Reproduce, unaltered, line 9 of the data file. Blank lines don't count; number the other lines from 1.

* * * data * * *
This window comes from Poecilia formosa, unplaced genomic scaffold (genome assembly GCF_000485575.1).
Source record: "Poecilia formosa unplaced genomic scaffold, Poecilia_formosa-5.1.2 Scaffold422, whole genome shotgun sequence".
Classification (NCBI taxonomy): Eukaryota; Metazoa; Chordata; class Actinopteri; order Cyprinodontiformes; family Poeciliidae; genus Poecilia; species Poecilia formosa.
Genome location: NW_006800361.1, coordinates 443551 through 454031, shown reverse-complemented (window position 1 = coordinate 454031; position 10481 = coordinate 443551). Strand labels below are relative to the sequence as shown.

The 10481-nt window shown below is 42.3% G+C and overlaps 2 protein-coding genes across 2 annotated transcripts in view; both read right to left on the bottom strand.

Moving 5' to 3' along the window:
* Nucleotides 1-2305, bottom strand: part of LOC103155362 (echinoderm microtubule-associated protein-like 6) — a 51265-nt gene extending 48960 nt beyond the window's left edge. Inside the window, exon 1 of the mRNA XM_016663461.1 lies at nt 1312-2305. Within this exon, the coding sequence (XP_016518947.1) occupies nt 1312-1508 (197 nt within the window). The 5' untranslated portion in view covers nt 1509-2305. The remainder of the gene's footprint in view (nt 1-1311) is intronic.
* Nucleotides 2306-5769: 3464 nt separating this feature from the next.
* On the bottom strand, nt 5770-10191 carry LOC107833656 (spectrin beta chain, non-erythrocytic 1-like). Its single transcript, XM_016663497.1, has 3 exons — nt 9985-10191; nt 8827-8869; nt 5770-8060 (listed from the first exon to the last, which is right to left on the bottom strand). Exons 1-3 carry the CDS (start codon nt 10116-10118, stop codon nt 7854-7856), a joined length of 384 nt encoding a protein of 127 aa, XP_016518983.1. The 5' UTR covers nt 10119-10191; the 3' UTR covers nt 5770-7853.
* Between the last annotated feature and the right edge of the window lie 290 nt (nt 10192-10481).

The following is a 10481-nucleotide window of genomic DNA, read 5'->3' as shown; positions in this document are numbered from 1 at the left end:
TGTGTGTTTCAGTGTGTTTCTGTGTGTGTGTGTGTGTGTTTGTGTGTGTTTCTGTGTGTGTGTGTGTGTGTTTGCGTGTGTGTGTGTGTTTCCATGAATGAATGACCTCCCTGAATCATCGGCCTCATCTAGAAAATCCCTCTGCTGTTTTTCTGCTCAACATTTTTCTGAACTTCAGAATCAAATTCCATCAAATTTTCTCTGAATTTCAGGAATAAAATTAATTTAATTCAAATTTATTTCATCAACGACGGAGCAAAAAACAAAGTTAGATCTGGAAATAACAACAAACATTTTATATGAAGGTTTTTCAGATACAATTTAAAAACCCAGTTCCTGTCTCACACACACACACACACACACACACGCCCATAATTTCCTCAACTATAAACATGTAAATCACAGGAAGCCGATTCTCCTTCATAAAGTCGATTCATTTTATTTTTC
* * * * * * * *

* On the bottom strand, nt 5770-10191 carry LOC107833656 (spectrin beta chain, non-erythrocytic 1-like). Its single transcript, XM_016663497.1, has 3 exons — nt 9985-10191; nt 8827-8869; nt 5770-8060 (listed from the first exon to the last, which is right to left on the bottom strand). Exons 1-3 carry the CDS (start codon nt 10116-10118, stop codon nt 7854-7856), a joined length of 384 nt encoding a protein of 127 aa, XP_016518983.1. The 5' UTR covers nt 10119-10191; the 3' UTR covers nt 5770-7853.